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a
AaronAardvark1940
Nov 14, 2017

Wow!
An easy read. Mukherjee delved into the personalities of various scientists involved in studies of the gene, which assisted my understanding of the development of their theories. The use of his own family history grounded me in the application of these theories. His examples; his descriptions; everything was so lucid. I found his discussion of gender and gender identity very interesting. The penultimate section (Post Genome) raised all kinds of red flags as to the future of humanity.
Anybody with even minimal curiosity about genetics should read this book.

y
yycdaisy
May 22, 2017

This very long book (500 pages of text) is mainly a history book. It takes 300 pages just to get to this century.

m
m0k1m3
Apr 12, 2017

I love this book so much - it brings tears to my eyes. Although I'm not an anti-scientist, it's nothing I've been drawn to in my life as I'm, generally, confused and befuddled by the language and theory... sometimes I feel as though I'm sinking in quicksand when trying to trudge through an article on ideas that have my interest. Here - still very much science (and still difficult for me to assimilate) - is a read that left me breathless and wanting more... Were I a teacher (literature for me), this book would be an assignment. I'm brimming with new and terrifying thots - resonating with his descriptive phrase of "ethical vertigo". History, Science, Psychology --- Humanity, and a personal saga - Recommend highly.

o
Orcacreative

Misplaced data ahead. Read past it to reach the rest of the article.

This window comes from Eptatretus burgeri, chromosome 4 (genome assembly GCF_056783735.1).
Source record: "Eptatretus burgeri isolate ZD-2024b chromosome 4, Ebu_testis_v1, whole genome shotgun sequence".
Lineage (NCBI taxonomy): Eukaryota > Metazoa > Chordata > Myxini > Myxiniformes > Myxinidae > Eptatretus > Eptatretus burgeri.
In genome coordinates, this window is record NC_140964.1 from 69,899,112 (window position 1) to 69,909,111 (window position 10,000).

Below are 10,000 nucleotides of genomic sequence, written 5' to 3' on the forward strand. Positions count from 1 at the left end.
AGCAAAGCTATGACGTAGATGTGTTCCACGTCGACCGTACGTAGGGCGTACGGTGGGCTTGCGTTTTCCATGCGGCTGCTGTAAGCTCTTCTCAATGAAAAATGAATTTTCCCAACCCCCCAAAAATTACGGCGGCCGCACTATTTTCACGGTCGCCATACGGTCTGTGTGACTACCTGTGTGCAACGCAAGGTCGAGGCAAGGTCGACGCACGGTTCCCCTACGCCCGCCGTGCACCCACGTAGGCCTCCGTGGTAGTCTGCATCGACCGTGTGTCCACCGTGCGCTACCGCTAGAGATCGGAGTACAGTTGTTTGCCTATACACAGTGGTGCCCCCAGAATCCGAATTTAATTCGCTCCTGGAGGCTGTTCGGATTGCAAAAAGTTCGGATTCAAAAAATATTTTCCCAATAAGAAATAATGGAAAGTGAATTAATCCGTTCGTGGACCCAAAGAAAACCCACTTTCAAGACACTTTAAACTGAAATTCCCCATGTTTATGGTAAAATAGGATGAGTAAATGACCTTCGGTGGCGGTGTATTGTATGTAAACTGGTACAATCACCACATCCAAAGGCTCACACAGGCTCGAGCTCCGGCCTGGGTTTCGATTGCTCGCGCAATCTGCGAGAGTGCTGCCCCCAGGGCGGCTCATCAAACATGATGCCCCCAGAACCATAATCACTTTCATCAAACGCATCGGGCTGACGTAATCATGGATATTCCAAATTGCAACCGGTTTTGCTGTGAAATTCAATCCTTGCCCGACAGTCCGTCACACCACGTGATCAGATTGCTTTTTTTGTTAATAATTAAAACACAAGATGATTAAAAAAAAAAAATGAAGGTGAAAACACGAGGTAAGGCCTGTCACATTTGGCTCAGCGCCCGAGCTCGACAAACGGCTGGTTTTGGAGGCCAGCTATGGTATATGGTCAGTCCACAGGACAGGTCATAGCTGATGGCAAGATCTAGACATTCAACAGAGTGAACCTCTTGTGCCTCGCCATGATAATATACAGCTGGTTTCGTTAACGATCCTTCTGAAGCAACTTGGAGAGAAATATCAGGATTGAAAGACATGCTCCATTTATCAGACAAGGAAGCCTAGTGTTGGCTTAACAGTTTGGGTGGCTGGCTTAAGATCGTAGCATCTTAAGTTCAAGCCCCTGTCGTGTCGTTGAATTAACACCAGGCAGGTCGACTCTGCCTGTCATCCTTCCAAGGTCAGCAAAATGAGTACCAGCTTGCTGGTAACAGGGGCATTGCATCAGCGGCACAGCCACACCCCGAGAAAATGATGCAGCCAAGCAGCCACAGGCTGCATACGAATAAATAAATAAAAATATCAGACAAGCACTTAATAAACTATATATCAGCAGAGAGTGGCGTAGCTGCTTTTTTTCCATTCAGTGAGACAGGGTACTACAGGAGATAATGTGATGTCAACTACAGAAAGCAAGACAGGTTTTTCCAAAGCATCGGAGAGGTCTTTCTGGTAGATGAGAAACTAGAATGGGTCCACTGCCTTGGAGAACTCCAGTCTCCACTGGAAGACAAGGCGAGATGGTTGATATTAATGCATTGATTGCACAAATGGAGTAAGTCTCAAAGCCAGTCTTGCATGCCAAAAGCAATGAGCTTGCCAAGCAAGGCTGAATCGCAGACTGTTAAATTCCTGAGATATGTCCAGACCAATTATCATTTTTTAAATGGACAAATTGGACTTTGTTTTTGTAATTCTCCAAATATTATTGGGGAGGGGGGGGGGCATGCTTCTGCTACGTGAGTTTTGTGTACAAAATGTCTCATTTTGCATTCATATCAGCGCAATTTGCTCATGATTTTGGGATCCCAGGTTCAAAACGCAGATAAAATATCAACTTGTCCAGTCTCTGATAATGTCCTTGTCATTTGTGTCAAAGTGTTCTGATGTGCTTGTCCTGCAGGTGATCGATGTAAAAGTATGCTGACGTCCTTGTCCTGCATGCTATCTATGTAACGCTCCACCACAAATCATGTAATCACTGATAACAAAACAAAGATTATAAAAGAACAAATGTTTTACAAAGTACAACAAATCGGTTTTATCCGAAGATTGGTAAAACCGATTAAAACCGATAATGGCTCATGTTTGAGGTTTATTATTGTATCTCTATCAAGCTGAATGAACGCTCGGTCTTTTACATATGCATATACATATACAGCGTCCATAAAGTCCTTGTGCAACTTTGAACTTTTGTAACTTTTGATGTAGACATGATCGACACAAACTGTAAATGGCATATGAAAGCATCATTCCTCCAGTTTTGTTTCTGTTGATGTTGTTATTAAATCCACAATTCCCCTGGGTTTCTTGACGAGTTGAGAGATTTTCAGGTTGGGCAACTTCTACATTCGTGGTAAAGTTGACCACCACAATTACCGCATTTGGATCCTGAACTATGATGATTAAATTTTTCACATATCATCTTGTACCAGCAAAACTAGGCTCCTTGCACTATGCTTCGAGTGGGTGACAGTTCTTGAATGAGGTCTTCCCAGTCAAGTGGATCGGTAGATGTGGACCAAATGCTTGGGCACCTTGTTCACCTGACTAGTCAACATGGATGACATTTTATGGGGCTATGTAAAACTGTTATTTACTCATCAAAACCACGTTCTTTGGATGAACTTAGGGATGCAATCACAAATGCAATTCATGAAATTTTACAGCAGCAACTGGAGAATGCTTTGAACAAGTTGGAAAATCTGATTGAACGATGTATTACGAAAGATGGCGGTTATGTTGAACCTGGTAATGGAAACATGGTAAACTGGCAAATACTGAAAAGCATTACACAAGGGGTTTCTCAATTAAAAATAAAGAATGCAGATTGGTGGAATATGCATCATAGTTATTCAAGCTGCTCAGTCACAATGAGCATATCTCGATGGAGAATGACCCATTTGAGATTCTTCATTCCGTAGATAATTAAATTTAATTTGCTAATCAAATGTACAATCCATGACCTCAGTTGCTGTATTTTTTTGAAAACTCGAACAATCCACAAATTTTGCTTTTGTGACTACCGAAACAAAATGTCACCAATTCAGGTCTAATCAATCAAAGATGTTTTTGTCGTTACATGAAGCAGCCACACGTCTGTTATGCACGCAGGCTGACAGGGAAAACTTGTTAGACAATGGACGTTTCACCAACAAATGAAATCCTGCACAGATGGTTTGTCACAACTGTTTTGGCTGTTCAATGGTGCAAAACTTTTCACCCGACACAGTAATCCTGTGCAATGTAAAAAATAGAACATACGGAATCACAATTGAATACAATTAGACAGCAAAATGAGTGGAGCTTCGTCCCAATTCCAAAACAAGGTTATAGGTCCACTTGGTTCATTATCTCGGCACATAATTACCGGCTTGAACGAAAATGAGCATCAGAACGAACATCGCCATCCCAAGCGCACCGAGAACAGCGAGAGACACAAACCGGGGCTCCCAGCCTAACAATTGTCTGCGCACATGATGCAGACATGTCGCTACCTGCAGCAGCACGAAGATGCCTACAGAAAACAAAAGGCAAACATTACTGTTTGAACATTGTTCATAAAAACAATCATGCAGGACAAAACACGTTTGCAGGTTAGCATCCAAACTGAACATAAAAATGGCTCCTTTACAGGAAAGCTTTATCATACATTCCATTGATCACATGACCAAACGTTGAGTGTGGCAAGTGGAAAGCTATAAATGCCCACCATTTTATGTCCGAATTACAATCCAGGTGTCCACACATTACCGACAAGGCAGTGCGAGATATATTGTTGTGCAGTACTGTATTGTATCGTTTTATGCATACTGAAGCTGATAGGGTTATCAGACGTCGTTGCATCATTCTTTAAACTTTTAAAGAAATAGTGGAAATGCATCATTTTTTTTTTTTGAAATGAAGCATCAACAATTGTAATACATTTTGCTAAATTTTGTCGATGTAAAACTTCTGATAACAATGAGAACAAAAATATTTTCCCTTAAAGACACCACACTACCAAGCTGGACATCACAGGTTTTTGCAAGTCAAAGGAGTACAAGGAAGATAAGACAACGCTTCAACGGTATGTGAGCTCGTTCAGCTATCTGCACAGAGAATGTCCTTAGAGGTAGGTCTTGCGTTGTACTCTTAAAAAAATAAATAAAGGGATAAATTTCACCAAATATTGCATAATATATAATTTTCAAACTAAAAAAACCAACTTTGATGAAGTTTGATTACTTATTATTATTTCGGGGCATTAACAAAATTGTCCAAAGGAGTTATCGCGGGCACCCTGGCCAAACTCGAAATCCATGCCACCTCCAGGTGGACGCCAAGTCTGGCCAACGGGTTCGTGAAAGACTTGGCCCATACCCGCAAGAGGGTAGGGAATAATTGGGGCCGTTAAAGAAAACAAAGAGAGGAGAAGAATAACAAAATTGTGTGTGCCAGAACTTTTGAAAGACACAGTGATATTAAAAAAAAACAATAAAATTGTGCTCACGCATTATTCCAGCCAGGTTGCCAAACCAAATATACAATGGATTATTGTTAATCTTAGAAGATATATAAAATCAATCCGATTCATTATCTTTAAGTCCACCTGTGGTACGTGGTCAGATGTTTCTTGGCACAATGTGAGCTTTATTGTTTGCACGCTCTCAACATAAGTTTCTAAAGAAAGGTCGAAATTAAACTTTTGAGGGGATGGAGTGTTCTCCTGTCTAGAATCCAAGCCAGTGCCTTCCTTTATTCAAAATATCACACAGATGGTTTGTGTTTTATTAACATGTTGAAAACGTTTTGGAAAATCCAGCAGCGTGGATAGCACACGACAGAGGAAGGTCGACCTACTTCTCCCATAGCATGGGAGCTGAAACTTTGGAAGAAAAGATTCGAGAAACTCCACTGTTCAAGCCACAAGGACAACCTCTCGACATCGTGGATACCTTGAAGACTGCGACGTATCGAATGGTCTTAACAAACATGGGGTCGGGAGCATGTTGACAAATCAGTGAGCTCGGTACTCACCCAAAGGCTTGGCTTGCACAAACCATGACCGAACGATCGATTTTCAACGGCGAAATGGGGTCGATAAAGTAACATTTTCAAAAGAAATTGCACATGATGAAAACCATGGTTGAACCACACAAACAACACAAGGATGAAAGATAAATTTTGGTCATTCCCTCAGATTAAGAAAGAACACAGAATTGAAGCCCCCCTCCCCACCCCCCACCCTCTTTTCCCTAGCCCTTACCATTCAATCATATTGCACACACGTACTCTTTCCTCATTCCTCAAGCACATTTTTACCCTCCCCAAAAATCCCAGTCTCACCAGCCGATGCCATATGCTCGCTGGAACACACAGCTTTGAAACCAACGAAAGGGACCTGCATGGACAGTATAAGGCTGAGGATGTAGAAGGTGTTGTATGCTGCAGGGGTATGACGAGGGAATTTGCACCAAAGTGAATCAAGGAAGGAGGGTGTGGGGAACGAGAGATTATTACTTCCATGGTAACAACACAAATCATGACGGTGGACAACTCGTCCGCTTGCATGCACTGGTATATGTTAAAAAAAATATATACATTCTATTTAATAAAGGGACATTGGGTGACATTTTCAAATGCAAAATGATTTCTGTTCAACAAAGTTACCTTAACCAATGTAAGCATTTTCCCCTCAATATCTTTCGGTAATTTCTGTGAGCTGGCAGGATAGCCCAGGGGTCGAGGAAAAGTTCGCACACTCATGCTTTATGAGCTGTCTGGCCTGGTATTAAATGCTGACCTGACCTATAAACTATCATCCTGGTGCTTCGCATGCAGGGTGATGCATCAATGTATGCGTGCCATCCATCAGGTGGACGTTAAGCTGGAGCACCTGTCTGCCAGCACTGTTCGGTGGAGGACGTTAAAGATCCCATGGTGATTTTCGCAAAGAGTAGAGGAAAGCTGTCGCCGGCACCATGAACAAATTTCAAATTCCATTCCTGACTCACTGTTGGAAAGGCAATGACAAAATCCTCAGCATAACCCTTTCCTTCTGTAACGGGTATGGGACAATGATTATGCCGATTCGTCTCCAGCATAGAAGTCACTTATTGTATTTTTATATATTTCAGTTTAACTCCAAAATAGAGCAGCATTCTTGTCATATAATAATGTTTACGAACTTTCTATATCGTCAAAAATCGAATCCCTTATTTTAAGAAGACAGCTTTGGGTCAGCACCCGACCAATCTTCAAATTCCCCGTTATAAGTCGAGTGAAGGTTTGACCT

Jan 16, 2017

Epic!
Warning: this book can cause white supremacists to run out in the sun and start hitting themselves violently in the head, sometimes even with a baseball bat that resembles some tools once used by neanderthals.

beacutfelgroluc2014utr Dec 24, 2016

Superb read.

t
Tylerharvey
Dec 17, 2016

This book was a gem.

r
rogyoung2
Nov 20, 2016

Great book. Well written, very readable, but not an easy subject to grasp. It cleared up some of the things I learned about heredity in high school, 45 years ago. And, this book taught me about the huge advances in knowledge about genetics, biology, and and physiology since then. There are also examples, some troubling, about the history of eugenics, and about human experiments in the name of science.

s
SteveBush
Oct 26, 2016

An authoritative and comprehensive look at both history and current events in the world of genetics. Excellent summary of a subject highly relevant to today's bioscience revolution.

g
GummiGirl
Aug 08, 2016

As a non-scientist, this was a challenging book for me, but well worth the time. It kept my interest even during the most technical sections. The author is remarkably good at conveying both personal stories and the overall importance of the subject.

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Tylerharvey
Dec 17, 2016

Tylerharvey thinks this title is suitable for 12 years and over